I followed an idea published a little while ago about making an electric circuit with the heatbreak and nozzle of a 3d printer with the bed and in between a gauge of 0,1mm. The usual method is to to use an a4 paper or thin plastic sheet. I bought gauges in a package, see the pictures with tools I used. By using smaller gauges you can level it in the utmost possibility. When the nozzle is being aligned on the fan casing and and a middle alignment on the gauge, then you can push it under the nozzle when there is a gap between the nozzle and the heatbed. When you push the carriage over the x axis and gauge and you feel more or less friction then adjustment can be done with the screws. The parts have been printed in petg filament see the .stl files.
- Copper foil 5x20mm
- Aluminium foil 5x40mm, 22x44mm, these are measurements for cutting out the foil.
- Thread length total 46 cm(centimeter)
- Resistor 100 ohm
- 3mm led.
- Crocodile clamp mine is 3cm in length
- Solder tin
- Glue for petg. I used uv resin with pen
- Heat schrink tube or isolation tape
- Stainless steel 1,2mm screws in diameter
- 2mm screw, 2 washers and nut. In case you don't use the solder option
- Grinding tool + bit, see picture
- Solder iron
- Screw driver to screw the heads of the 1,2mm stainless steel screw, see picture
- Plier for thread stripping
- Heatgun for schrink tube
- Gauges see picture
- Thin marker
Step 1: Cilindric Contact Aluminium Foil With Gauge and Cilindric Plastic Plate
After the 3d parts have been 3d printed, you can use the circumferences of the plastic plate and hole, to draw these on the aluminium foil. Then you take the plastic plate away and draw with a fine marker in alignment with the middle hole lips on each side with a widht of 6mm and 20mm in length side. See picture. With a small hobby knife you carve the marker lines, not the whole way through the foil. With some helping carved lines you can now bend up and down along the carved lines until it breaks off. Bits you cannot bend away, use a small scissor. For the hole in the middle you have got to cut it all the way through, when you have carved it from above and turn it over you see the carved lines, cut it again and that bit will come off. After this you first align it between the walls of the gauge holder and then the middle axe of the gauge holder, fit it with a bit of friction.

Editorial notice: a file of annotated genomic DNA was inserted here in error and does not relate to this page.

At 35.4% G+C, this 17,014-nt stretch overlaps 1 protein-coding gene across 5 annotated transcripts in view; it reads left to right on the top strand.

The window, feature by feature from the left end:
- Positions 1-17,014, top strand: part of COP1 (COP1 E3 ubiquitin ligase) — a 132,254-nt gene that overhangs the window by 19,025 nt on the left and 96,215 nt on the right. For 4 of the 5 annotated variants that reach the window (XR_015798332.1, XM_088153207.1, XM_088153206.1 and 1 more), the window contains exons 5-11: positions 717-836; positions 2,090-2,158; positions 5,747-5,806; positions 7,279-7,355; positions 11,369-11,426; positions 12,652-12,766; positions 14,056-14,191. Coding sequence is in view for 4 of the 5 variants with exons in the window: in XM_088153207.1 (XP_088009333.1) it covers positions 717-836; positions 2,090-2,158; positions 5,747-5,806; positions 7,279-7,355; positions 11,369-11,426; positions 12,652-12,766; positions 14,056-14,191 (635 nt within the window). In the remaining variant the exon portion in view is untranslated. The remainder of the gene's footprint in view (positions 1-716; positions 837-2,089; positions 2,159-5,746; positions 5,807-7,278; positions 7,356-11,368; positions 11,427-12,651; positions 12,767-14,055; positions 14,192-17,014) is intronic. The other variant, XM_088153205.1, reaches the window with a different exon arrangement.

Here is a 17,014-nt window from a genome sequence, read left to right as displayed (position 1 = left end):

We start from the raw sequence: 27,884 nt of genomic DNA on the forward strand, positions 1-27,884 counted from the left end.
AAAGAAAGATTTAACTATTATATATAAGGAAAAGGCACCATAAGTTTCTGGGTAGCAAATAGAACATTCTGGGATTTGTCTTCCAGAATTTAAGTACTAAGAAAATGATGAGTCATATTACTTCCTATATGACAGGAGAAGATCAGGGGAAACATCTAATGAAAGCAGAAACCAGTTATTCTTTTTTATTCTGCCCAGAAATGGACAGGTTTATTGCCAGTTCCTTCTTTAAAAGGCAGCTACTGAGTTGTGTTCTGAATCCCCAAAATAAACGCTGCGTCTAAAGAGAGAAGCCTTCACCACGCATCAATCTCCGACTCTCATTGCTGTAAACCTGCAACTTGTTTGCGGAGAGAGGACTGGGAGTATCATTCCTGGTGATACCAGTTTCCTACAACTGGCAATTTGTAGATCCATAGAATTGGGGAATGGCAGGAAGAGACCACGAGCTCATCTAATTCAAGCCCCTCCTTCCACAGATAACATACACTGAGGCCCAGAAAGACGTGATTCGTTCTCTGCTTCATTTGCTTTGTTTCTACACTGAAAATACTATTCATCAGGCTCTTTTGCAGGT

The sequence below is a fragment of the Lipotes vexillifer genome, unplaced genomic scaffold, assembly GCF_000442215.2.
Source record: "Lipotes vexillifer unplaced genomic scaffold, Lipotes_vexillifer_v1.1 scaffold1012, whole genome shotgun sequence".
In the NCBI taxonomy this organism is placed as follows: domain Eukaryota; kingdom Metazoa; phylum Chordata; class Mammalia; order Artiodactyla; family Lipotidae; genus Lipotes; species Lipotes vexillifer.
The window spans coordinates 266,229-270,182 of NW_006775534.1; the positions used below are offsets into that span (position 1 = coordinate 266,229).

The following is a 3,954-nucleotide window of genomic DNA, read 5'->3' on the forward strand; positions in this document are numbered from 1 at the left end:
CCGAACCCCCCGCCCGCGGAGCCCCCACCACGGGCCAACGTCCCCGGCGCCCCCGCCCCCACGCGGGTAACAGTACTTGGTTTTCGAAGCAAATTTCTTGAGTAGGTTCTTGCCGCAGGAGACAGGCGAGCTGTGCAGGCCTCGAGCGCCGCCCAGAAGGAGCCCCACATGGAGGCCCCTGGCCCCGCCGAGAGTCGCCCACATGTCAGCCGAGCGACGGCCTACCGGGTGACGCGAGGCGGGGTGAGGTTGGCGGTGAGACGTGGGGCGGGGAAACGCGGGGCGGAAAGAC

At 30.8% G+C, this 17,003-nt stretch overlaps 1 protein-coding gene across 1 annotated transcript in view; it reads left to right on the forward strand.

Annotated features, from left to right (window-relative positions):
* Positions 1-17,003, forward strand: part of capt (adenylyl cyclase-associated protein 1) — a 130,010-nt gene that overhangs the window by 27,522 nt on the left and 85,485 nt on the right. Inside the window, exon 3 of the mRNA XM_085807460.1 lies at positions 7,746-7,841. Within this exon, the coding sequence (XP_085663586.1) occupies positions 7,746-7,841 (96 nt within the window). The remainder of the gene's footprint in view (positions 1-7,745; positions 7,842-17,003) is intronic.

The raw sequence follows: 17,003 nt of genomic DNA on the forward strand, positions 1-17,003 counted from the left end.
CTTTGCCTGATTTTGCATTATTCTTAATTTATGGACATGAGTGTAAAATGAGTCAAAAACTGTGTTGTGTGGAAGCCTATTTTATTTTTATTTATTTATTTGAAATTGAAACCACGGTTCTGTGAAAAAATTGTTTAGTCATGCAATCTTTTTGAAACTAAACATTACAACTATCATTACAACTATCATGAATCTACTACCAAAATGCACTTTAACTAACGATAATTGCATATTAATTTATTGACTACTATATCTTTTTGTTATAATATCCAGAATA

The 3d printed plastic plate
Its circumference has got to be sandpapered, first do this until it fits between the 2 walls of the gauge holder keep some friction. Drill the hole from 4,85mm to 5mm, then draw the bit on the circumference that still doesn't fit and use the grinder on that spot, keep some friction. After that take the plastic plate away and fold the aluminium cut foil over the edges of the plastic plate and fits it over the axis of the gauge holder, push it firmly down. Now use the multimeter in beep mode and confirm the contact between the gauge and the aluminum foil.
Step 2: Resistor 100 Ohm, 3mm Led and Types of Thread
In my former model of the gauge I only used flexible wire and that ended up in not being able to read the led as it turned upside down. So I selected a non flexible wire for the first 3cm, I soldered on the anode side of the led the resistor in line with each other as well as the soldering of the wire, resistor and the anode of the led in line with the copper foil contact in such a way that the head of the led faces upwards in a fixed way. On the cathode side I soldered the flexible wire and the crocodile clamp. To make this soldering work presolder the parts, after bending the leads of the led put it in a crocoldile clamp of your hand hold, hold the resistor in a plier, put you wrist on the edge of table and hold the presoldered end against the pin of the led and solder it with your other hand. Before soldering it to the + copper foil contact push a heatschrink tube to cover the resistor and contact pins and before soldering the crocodile clamp push heatschrink tube ove the flexible wire.
Step 3: The 3d Printed Part, the Battery Container